Luxembourg securitisation vehicles with main income sources other than interest income like capital gains or non-performing loans may not effectively use their tax neutrality.
On 1 January 2019 Luxembourg implemented the EU's Anti-Tax Avoidance Directive which is also designed to combat "aggressive" tax planning. One core measure of the Directive - the Interest Limitation Rule (ILR, BEPS Action 4) - has resulted in uncertainty in the Luxembourg securitisation market due to the limits it can place on tax deductions against borrowing costs and entities with non-interest income streams.
In a nutshell, the rule means that securitisation vehicles (SVs) with a main source of income through capital gains, non-performing loans and so on, may not be able to achieve tax neutrality which is a standard for all such vehicles.
However, there are some exemptions such as grandfathering, EU securitisation and standalone entities. Contact our local experts to find out if they apply to you, and read on for a general overview.
Interest Limitation Rules
These new rules put a limit on interest expense deductions on debts to the amount of 30% of the earnings before EBITDA (earnings before interest, taxes, depreciation, and amortization).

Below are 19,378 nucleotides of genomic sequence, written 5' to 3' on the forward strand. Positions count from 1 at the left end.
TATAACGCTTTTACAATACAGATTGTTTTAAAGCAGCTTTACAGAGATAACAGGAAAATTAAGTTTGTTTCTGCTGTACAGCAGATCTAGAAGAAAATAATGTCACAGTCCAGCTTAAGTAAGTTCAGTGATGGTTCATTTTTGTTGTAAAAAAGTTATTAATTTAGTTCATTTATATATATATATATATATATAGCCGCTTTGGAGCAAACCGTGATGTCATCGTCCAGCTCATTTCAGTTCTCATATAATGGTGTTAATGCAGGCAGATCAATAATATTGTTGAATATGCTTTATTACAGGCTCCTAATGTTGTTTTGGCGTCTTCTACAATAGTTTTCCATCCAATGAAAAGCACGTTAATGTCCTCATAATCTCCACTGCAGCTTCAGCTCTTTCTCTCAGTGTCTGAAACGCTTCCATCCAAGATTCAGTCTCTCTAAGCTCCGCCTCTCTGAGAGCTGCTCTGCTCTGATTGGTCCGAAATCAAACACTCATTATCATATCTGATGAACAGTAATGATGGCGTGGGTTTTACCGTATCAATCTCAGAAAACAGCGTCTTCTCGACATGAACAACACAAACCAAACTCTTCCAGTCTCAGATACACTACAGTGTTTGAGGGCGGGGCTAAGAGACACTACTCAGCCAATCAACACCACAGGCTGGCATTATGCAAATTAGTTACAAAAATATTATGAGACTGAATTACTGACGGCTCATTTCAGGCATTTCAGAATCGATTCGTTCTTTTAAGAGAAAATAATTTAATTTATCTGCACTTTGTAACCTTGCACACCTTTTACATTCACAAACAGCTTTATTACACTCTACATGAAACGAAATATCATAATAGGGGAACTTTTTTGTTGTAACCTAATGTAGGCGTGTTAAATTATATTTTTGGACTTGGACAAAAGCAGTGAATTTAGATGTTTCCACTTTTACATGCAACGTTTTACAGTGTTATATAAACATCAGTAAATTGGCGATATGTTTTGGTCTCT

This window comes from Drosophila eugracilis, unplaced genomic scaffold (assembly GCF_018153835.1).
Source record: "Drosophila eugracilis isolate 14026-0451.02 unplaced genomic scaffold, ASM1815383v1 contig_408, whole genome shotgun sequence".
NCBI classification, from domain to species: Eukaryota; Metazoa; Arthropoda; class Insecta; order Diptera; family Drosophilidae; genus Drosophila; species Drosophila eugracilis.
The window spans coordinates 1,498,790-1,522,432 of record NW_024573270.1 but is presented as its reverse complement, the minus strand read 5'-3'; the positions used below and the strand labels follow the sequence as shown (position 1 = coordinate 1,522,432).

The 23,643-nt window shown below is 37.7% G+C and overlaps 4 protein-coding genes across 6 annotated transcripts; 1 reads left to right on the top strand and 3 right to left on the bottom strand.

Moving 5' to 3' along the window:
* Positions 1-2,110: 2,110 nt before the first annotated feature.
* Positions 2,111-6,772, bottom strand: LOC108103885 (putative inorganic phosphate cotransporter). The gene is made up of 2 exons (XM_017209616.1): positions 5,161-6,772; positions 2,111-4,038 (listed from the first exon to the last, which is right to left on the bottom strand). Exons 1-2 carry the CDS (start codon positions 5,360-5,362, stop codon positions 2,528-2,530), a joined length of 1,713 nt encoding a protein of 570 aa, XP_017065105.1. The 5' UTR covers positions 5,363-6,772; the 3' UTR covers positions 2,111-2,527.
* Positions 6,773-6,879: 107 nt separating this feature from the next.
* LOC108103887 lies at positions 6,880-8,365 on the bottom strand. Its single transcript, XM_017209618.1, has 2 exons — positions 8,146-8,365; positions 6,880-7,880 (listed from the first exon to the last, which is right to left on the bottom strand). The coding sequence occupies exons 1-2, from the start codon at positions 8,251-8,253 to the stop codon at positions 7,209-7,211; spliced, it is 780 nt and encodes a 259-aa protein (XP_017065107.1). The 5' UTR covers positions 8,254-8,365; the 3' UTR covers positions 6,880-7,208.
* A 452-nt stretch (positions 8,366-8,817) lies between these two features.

Only taxpayers whose collective interest expenses exceed €3m annually are subject to the EBITDA limitation, however there may be some exceptions to the rule. For SVs it is important to note that €3m threshold is at company level and not at compartment level.
SVs can be exempt where they are covered by EU Securitisation regulation 2017/2042, or where all borrowing agreements concluded before 17 June 2016.
As a hypothetical scenario, let's say you have a non-performing loan structure with distressed debt through any bank or other financial institution. Under the accounting treatment for example, any revenue or income coming from that is not treated as interest income but 'other' income. You can therefore deduct 30% of EBITDA or €3m as a deductible tax expense, and the remainder will be considered as not tax deductible.
In the four months since the implementation of ATAD 1, we have seen the effect of the potential for a tax bill in the local market. It has created uncertainty among existing players and led to some second-guessing by new entrants. There is a push for amendments to the law to allow for additional exemptions for Luxembourg SVs, but at the time of publishing this article if - and when - they may happen is not clear.
Originators, investment managers and sponsors in conjunction with SV directors should therefore – if they have not already – examine the profit and loss and income streams of their SVs to ascertain whether they are entitled to any exemption. If not, a 'buffer' should be created to mitigate any surprises when it comes time to filing the 2019 tax return in 2020.
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The content of this article is intended to provide a general guide to the subject matter. Specialist advice should be sought about your specific circumstances.